Browsing "Animals and Culture"
Jul 18, 2014 - Animals and Culture    1 Comment

Whatever you do, don’t click on this link! (click)

Do you spend an inordinate amount of your online time clicking on pictures, videos, and stories about abused, homeless, ill, or injured animals? If you do, you may be suffering from an addiction to “grief porn!”

Emotionally manipulative (and unafraid!), you know you will be a wreck after you click on the tale of that brave, homeless kitty or a beloved pet’s last day on Earth, you know it is going to haunt you… but you click anyway, and are of course utterly destroyed by it (yet somehow, between sobs, you manage to share it with all your friends, too).

And if you’re like a lot of people, the next day, you repeat the cycle.

Not sad enough! We need more clicks!

Not sad enough! We need more clicks!

Being affected like this is nothing to be ashamed of. We have empathy; we are heartbroken and outraged when animals are mistreated (this is why so many animal rights campaigns are long on images and short on facts). There are also at least 101 variations on the “Don’t trust a man who doesn’t like dogs/animals” theme out there — caring for animals is part of being human, and if you don’t, you are suspect. So it makes sense — but animal “grief porn” seems to becoming more and more common. What does the growth mean? According to the author of the article:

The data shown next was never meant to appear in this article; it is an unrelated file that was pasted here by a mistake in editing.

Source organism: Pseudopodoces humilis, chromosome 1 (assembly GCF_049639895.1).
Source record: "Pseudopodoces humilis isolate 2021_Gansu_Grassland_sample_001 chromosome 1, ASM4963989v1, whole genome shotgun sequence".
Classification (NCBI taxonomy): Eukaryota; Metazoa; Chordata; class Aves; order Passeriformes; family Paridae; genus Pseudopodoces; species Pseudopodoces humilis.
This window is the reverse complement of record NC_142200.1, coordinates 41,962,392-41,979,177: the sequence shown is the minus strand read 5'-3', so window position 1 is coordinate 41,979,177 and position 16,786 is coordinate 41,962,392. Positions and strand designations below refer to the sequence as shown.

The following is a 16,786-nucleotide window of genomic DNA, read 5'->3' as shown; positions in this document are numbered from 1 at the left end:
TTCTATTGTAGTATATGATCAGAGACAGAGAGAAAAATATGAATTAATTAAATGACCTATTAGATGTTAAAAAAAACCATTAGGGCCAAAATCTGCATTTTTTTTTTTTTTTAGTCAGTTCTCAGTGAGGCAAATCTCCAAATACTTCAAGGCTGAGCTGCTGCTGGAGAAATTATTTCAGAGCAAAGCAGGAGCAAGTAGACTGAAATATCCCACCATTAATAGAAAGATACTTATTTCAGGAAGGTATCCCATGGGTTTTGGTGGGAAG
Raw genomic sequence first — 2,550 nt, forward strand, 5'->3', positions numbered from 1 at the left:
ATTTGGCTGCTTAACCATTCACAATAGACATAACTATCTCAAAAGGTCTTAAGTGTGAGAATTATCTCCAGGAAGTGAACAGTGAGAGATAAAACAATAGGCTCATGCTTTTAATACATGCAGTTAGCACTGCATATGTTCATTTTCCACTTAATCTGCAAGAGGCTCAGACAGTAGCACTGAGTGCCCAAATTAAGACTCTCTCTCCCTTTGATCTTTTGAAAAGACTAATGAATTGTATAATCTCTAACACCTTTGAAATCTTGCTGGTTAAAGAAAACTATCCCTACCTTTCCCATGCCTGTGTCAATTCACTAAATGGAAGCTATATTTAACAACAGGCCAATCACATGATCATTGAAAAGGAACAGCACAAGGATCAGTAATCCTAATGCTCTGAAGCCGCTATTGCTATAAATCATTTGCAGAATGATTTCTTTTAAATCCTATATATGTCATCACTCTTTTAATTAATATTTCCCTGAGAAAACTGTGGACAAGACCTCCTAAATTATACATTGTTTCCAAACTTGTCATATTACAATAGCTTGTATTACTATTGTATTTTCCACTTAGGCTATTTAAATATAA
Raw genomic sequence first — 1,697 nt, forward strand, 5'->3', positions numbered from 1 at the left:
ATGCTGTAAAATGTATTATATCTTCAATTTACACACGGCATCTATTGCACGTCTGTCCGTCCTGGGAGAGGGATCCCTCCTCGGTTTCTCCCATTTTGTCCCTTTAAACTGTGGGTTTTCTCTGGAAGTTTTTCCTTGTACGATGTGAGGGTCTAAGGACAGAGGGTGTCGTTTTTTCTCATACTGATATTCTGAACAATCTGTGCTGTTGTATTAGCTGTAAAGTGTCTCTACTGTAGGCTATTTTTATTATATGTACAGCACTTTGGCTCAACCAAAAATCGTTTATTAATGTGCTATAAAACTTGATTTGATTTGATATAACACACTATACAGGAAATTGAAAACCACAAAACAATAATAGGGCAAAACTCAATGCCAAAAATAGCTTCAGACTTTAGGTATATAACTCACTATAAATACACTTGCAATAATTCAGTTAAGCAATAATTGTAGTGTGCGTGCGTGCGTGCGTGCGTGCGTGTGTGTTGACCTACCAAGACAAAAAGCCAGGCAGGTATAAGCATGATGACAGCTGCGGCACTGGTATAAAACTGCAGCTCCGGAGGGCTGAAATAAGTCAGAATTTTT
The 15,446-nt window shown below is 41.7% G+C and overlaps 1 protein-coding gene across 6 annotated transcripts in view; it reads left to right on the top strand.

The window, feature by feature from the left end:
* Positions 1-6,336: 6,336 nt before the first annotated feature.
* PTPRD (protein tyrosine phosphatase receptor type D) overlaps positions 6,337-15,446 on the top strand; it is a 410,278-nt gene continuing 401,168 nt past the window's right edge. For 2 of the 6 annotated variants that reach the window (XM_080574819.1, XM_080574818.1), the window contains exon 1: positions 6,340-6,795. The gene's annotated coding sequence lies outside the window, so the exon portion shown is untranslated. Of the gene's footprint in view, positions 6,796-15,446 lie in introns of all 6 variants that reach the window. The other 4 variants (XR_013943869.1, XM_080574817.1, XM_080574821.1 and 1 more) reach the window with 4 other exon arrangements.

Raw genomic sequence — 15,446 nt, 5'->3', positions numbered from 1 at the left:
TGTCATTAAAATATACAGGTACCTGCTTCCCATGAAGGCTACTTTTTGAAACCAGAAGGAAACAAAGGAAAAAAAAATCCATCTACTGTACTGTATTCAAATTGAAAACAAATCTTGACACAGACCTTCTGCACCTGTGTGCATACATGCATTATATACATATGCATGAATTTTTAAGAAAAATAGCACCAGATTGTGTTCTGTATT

I get a sense that our sharing of grief porn amps up in times when much of the world events and politics are betraying our basic human beliefs of kindness and how we should treat others.

And perhaps we are clicking and sharing sad stories about animals at a rapid rate, in order to prove that we’re still compassionate — even though we are struggling to prove it in any kind of practical, tangible or political way.

Do you buy this explanation? Could it be as simple as that?

Where do urban chickens go when they’re done laying eggs?

When an urban chicken’s egg-laying days are over, she might become dinner, she might live out her life as a pest-eating pet, or she might even be moved into a  “retirement home” for aging urban chickens.

A far-fetched idea in decades past, the poultry-retirement home’s existence serves as a reminder of the growing popularity of urban farming,* the need for animal owners to plan ahead for the lifetime of their animals, and a portrait of the “livestock-as-pet” phenomena that probably occurs more often than many farmers admit.

Do you keep chickens? And if so, what are your opinions on a “retirement home” service like this?

Stella the friendly urban chicken, one of NAIA’s regular subscribers.

* Portland, Oregon has more than 26 times the number of urban chicken permits today as it did twelve years ago.